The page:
Old Farmhouse Lane

Back at Adam’s house, Adam and Randy unloaded the materials, and began tearing apart the railing on the back porch. It was the first week of school for that year, and after Tim got off the bus down in the development – walking the rest of the way — he began helping too. It wasn’t long before there was a bellow from Ron Sullivan, who had just pulled into his driveway after ending his workday.

“What in tarnation are you doing, Adam?” he demanded to know. “You’re going to ruin your perfectly fine house, if you’re not careful!”

Adam explained his ideas for converting his back porch into a greenhouse while Ron stood listening impatiently. “Adam, you’ve got a good idea there, but you’re going about it all wrong. Let me get my tablet, and I’ll figure out what you should do.”

While Ron calculated on his ipad, Adam, Randy, and Tim watched. In a few minutes, he finished making his plans, wrote a list on a slip of paper, and handed it to Adam, telling him that’s what they really needed to do the project right. He got his van out and followed Randy and Adam back to the Mercantile for the proper materials — the greenhouse would extend well beyond the porch, and they needed cement pilings and four by fours, as well as planking, plywood, and lots more screws, among other things. Randy loaded some of the smaller items into Ron’s van, promising to come out early the next morning with the rest of the supplies, and to help with the work.

With so many helpers, the construction of the greenhouse was soon completed. Adam let Sarah decide what to plant and where. Although he hadn’t ever lived on a working farm, he had learned many things about gardening and agriculture from Sarah, who had a passion for growing things, especially useful plants. She had designed and built a garden in the back yard, with a section of perennial vegetables and fruits, as well as herbs. That fall, they filled the greenhouse with their favorite vegetable plants; tomatoes, cucumbers, zucchini, peppers, kale and other greens, lettuces, scallions, carrots, and radishes; as well as strawberries, and citrus trees to round out their diet. Adam and Sarah were both well-pleased with their increased self-sufficiency, created by the addition of the greenhouse. Together they dug up more of the yard and put in a cover crop, preparing a larger garden for the next growing season.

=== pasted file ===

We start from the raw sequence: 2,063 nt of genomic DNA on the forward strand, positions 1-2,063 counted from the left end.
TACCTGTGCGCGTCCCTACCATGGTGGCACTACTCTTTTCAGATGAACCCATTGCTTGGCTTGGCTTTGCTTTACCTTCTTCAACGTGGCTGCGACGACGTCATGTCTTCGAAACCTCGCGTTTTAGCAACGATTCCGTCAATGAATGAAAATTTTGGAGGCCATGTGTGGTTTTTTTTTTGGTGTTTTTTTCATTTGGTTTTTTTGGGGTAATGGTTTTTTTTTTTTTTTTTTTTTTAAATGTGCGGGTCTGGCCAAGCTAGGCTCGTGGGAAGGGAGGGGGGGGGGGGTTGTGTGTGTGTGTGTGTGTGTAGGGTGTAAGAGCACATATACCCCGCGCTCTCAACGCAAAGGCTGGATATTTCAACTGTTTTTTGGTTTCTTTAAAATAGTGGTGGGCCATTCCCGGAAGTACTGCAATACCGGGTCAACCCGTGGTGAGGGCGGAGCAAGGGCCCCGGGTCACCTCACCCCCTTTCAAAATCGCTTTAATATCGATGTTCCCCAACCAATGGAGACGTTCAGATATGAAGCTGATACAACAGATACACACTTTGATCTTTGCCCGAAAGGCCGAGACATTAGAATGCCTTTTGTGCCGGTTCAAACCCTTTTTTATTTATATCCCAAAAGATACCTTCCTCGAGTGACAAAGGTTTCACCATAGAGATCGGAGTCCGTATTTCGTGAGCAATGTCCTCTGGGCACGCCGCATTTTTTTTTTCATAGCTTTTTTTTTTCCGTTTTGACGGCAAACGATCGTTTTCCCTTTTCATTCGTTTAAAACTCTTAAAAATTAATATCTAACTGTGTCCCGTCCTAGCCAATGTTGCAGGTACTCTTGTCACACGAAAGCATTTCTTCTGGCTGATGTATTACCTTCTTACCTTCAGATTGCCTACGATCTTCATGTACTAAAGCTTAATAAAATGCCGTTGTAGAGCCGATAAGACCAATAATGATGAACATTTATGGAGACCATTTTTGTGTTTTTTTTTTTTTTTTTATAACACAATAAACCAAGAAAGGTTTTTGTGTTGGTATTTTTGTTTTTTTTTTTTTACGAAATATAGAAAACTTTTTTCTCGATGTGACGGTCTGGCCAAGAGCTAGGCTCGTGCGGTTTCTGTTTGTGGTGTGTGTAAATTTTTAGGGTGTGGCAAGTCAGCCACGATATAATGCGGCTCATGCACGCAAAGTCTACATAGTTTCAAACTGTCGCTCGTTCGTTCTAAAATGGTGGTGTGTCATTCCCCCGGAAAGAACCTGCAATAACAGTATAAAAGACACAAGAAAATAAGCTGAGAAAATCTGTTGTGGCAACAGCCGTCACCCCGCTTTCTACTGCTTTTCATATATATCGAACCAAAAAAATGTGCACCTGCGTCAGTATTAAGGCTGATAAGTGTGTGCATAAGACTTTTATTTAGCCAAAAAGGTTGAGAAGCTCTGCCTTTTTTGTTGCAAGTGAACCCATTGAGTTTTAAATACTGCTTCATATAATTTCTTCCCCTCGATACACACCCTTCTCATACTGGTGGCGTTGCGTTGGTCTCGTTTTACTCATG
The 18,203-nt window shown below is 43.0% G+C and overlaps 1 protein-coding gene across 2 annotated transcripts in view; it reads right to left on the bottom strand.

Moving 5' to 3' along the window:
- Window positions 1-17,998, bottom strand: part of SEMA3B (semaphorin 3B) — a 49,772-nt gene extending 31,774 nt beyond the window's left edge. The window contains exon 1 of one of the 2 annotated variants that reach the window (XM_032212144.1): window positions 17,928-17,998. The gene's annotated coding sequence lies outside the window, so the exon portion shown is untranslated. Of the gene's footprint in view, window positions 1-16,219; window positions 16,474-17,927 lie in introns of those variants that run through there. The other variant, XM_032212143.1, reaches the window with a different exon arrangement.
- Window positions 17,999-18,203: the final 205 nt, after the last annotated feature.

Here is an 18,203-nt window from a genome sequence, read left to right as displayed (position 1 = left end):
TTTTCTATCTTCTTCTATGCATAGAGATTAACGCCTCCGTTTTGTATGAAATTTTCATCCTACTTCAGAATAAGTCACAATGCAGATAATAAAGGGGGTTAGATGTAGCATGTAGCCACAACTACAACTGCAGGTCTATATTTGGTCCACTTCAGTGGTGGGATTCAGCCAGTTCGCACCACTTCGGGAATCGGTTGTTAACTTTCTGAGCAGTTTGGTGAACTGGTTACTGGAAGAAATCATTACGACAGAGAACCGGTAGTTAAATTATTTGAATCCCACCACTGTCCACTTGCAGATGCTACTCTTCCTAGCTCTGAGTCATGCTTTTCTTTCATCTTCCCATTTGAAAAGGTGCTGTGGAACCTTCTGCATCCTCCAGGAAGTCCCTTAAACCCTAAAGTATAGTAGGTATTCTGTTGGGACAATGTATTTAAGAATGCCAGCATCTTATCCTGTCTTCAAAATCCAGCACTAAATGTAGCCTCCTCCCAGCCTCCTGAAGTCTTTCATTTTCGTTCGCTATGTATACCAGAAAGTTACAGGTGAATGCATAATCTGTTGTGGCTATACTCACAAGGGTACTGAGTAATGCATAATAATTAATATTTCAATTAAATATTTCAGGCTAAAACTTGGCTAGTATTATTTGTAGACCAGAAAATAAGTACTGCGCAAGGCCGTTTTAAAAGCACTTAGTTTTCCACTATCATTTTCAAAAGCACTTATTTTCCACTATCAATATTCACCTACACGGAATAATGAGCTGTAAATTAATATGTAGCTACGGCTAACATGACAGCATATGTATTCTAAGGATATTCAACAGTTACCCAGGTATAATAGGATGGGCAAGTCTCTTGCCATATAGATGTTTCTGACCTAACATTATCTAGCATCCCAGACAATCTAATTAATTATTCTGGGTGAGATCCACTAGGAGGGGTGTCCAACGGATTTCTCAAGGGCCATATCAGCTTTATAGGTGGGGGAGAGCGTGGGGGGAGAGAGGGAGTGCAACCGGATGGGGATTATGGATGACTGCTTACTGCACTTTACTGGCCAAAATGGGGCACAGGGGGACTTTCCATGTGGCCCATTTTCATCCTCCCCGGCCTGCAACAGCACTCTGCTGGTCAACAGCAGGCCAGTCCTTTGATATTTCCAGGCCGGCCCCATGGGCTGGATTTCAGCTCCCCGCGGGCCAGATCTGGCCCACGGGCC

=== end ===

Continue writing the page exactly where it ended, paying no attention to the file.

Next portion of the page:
Throughout that first winter without his job at the County, Adam spent many hours job-hunting each week as well as working on projects. At least once a week he’d connect with one of his former co-workers or college buddies in efforts to find a job through networking, but he got no results. When he conducted internet searches, or applied directly to companies on their websites, he rarely even received acknowledgement of his application, let alone got an interview. Adam pounded the pavements at business complexes, at suburban shopping centers, and in Cedar City itself, but nobody needed his talents or skills, apparently. As the weeks turned into months, he found himself spending less time actively seeking work and more time working on skills to improve the family’s standard of living without needing more money.